Consumers: A small but growing share of cybersecurity spending comes from consumers. About 53% of consumers are victims of at least one cybercrime, prompting many to take precautions such as personal VPNs, two-factor authentication, and identity theft protection services. The pandemic exacerbated threats to individuals, as emboldened scammers capitalized on the inflated time consumers spent online. Americans lost $586 million to COVID-related scams as of October 2021. However, consumers are conscious of the heightened threat. Last year, almost 40% of adults took steps to safeguard their online activity as a direct result of the pandemic. Digital protection habits learned during the pandemic could accelerate consumer adoption of cybersecurity services.
Key cybersecurity areas to watch
Identity Security: With the explosion of remote work, securing who’s accessing critical data, resources, and apps is a must for organizations. Within this vertical, cybersecurity sub-segments include Identity and Access Management (IAM), Privileged Account Management (PAM), and Identity Governance & Administration (IGA). These sub-segments are forecasted to grow by an average compound annual growth rate (CAGR) of 19% between 2021 and 2026.
Network Security: Companies in this vertical are responsible of protecting a network’s integrity, confidentiality, and accessibility from misuse or breaches. Overly permissive networks can cause cyberattacks to move horizontally (i.e., from user to user) once an individual has been compromised. Zero Trust Networks, for example, provide users with access to internal apps, without the need to connect to a company’s network or expose those users to the internet. Within this vertical, cybersecurity sub-segments include Zero Trust Network Access (ZTNA), Software-Defined Networking (SDWAN), Network Detection and Response (NDR), Firewall / NGFW / Unified Threat Management (UTM), and Secure Access Secure Edge (SASE). These sub-segments are forecasted to grow by an average CAGR of 24% between 2021 and 2026.
Endpoint Security: The multitude of internet-connected devices presents new entry points for hackers, adding challenges and complexity to effectively manage security for firms and individuals. Successful IoT deployments will require multi-layered, end-to-end security that ranges from up front baked-in security requirements to the ongoing management and protection of sensitive machine-generated data. Within this vertical, cybersecurity sub-segments include Endpoint Protection Platform (EPP), Endpoint Detection and Response (EDR), and Data Loss Prevention (DLP). Overall, the Endpoint Security vertical is forecasted to grow by an 8% CAGR between 2021 and 2026.
Beyond these fast-growing areas, cybersecurity companies are increasingly looking at consolidation. Typically, cybersecurity providers specialize in specific verticals, forcing customers to secure their data using a patchwork of different providers. This dynamic can lead to costly delays and other potentially damaging inefficiencies; indeed, the average data breach took 287 days to identify and contain in 2021. In an effort to improve protection capabilities end to end, several prominent cybersecurity providers engaged in mergers and acquisitions in 2021. Noteworthy activity included CrowdStrike Holdings’ [CRWD] $352m acquisition of Humio, and Rapid7’s $335m acquisition of IntSights, allowing the companies involved to field more integrated product offerings. This surge in consolidation activity is likely to continue in 2022, with antivirus and VPN service providers Norton and Avast set to merge in a deal valued over $8bn.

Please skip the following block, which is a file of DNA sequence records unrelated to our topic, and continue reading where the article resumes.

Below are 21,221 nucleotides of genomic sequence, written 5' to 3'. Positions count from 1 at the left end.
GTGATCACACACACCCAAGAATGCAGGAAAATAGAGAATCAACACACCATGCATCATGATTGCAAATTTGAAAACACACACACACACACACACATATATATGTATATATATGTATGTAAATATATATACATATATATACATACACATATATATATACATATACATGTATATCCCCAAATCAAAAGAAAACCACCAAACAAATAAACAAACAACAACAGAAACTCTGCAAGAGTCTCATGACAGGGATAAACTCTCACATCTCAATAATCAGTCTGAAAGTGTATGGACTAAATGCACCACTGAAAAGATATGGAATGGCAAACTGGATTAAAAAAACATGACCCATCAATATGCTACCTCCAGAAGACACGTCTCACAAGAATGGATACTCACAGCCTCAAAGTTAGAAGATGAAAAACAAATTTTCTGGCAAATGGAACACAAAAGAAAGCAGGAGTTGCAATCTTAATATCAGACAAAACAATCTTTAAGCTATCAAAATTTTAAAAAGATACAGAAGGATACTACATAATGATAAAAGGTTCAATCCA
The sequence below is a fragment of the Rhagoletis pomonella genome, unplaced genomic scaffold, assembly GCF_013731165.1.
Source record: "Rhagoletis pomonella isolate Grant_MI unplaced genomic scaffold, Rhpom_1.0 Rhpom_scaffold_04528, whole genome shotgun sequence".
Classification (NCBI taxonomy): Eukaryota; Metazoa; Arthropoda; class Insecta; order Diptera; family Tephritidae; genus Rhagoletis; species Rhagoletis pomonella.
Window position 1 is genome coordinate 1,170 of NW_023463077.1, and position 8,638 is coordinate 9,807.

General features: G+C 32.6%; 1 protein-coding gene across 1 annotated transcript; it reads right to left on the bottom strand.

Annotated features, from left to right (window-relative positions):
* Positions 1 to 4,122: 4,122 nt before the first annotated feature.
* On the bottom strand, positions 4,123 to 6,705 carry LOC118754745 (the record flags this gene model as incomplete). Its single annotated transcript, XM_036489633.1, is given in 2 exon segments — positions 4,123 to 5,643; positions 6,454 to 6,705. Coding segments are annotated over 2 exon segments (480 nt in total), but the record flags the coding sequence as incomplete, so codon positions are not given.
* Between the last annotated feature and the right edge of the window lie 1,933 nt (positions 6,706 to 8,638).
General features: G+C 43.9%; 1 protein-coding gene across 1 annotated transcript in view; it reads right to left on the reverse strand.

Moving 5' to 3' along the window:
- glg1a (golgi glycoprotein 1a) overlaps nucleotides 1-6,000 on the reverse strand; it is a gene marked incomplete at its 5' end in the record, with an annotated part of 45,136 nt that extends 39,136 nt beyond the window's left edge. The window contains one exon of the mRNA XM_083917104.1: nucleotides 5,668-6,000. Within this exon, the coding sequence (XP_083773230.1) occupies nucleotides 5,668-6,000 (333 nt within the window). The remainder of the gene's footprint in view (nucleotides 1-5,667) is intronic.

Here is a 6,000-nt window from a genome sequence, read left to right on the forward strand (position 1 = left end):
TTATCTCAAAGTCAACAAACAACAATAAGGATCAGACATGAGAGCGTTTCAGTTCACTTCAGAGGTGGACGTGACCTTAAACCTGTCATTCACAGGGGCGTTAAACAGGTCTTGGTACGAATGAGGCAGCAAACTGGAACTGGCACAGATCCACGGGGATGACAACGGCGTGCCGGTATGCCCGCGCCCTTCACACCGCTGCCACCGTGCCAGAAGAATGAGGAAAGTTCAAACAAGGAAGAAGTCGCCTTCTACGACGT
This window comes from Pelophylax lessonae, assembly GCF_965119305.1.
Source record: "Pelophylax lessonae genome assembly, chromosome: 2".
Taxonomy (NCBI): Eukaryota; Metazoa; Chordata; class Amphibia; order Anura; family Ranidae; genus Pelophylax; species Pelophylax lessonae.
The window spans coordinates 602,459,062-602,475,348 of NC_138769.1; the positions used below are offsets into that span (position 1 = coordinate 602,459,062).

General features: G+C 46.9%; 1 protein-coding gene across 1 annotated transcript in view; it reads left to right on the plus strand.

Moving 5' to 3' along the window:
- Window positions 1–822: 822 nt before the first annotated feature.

2021 featured some of the most impactful cyber intrusions in recent memory, and the world’s ongoing digital transformation only increases the likelihood of comparable attacks in the future. However, we believe that digital protection lessons learned during this period could further accelerate the adoption of cybersecurity services. In our view, recent financial commitments to thwart cybercriminals can form tailwinds for cybersecurity companies in 2022 and strengthen the long-term investment case for the cybersecurity theme overall.
This article was published by Global X. The original article, including footnotes where readers can find original source material, can be found here.
Disclaimer Past performance is not a reliable indicator of future results.
CMC Markets is an execution-only service provider. The material (whether or not it states any opinions) is for general information purposes only, and does not take into account your personal circumstances or objectives. Nothing in this material is (or should be considered to be) financial, investment or other advice on which reliance should be placed. No opinion given in the material constitutes a recommendation by CMC Markets or the author that any particular investment, security, transaction or investment strategy is suitable for any specific person.
The material has not been prepared in accordance with legal requirements designed to promote the independence of investment research. Although we are not specifically prevented from dealing before providing this material, we do not seek to take advantage of the material prior to its dissemination.
CMC Markets does not endorse or offer opinion on the trading strategies used by the author. Their trading strategies do not guarantee any return and CMC Markets shall not be held responsible for any loss that you may incur, either directly or indirectly, arising from any investment based on any information contained herein.
*Tax treatment depends on individual circumstances and can change or may differ in a jurisdiction other than the UK.